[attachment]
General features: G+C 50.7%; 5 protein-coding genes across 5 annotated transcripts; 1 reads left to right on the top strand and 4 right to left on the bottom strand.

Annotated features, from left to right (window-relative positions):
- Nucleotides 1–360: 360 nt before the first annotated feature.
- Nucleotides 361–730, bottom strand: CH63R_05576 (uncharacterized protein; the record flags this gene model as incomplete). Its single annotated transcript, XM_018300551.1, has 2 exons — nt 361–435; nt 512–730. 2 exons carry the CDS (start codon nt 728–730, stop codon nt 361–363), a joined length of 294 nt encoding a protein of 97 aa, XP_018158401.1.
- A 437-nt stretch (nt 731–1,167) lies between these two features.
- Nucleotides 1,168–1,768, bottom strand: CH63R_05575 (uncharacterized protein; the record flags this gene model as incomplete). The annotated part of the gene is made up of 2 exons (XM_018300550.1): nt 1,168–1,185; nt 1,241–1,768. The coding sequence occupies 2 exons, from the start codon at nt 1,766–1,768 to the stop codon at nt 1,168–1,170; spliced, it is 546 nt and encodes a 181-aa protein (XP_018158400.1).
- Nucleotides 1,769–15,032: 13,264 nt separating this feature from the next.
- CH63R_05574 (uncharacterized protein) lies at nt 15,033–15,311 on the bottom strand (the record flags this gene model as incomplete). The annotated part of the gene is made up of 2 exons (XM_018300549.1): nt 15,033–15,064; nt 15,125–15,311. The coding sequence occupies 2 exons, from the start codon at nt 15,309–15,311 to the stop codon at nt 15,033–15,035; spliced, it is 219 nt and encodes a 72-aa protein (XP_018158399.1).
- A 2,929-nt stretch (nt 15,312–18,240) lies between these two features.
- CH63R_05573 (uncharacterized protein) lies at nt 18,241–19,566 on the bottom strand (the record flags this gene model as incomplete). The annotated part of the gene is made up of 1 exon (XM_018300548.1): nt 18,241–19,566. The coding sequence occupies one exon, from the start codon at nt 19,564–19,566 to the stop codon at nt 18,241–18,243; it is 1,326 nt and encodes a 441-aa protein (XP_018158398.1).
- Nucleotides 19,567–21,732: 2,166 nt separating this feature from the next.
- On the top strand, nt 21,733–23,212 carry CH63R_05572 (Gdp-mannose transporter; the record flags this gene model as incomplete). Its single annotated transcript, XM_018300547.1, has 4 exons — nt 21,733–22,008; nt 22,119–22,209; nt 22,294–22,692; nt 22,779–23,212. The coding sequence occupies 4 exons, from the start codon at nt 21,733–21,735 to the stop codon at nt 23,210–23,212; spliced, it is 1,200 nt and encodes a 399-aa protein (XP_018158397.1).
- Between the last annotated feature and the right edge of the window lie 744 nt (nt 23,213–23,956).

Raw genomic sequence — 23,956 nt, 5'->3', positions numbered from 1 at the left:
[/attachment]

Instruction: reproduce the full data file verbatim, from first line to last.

General features: G+C 50.7%; 5 protein-coding genes across 5 annotated transcripts; 1 reads left to right on the top strand and 4 right to left on the bottom strand.

Annotated features, from left to right (window-relative positions):
- Nucleotides 1–360: 360 nt before the first annotated feature.
- Nucleotides 361–730, bottom strand: CH63R_05576 (uncharacterized protein; the record flags this gene model as incomplete). Its single annotated transcript, XM_018300551.1, has 2 exons — nt 361–435; nt 512–730. 2 exons carry the CDS (start codon nt 728–730, stop codon nt 361–363), a joined length of 294 nt encoding a protein of 97 aa, XP_018158401.1.
- A 437-nt stretch (nt 731–1,167) lies between these two features.
- Nucleotides 1,168–1,768, bottom strand: CH63R_05575 (uncharacterized protein; the record flags this gene model as incomplete). The annotated part of the gene is made up of 2 exons (XM_018300550.1): nt 1,168–1,185; nt 1,241–1,768. The coding sequence occupies 2 exons, from the start codon at nt 1,766–1,768 to the stop codon at nt 1,168–1,170; spliced, it is 546 nt and encodes a 181-aa protein (XP_018158400.1).
- Nucleotides 1,769–15,032: 13,264 nt separating this feature from the next.
- CH63R_05574 (uncharacterized protein) lies at nt 15,033–15,311 on the bottom strand (the record flags this gene model as incomplete). The annotated part of the gene is made up of 2 exons (XM_018300549.1): nt 15,033–15,064; nt 15,125–15,311. The coding sequence occupies 2 exons, from the start codon at nt 15,309–15,311 to the stop codon at nt 15,033–15,035; spliced, it is 219 nt and encodes a 72-aa protein (XP_018158399.1).
- A 2,929-nt stretch (nt 15,312–18,240) lies between these two features.
- CH63R_05573 (uncharacterized protein) lies at nt 18,241–19,566 on the bottom strand (the record flags this gene model as incomplete). The annotated part of the gene is made up of 1 exon (XM_018300548.1): nt 18,241–19,566. The coding sequence occupies one exon, from the start codon at nt 19,564–19,566 to the stop codon at nt 18,241–18,243; it is 1,326 nt and encodes a 441-aa protein (XP_018158398.1).
- Nucleotides 19,567–21,732: 2,166 nt separating this feature from the next.
- On the top strand, nt 21,733–23,212 carry CH63R_05572 (Gdp-mannose transporter; the record flags this gene model as incomplete). Its single annotated transcript, XM_018300547.1, has 4 exons — nt 21,733–22,008; nt 22,119–22,209; nt 22,294–22,692; nt 22,779–23,212. The coding sequence occupies 4 exons, from the start codon at nt 21,733–21,735 to the stop codon at nt 23,210–23,212; spliced, it is 1,200 nt and encodes a 399-aa protein (XP_018158397.1).
- Between the last annotated feature and the right edge of the window lie 744 nt (nt 23,213–23,956).

Raw genomic sequence — 23,956 nt, 5'->3', positions numbered from 1 at the left: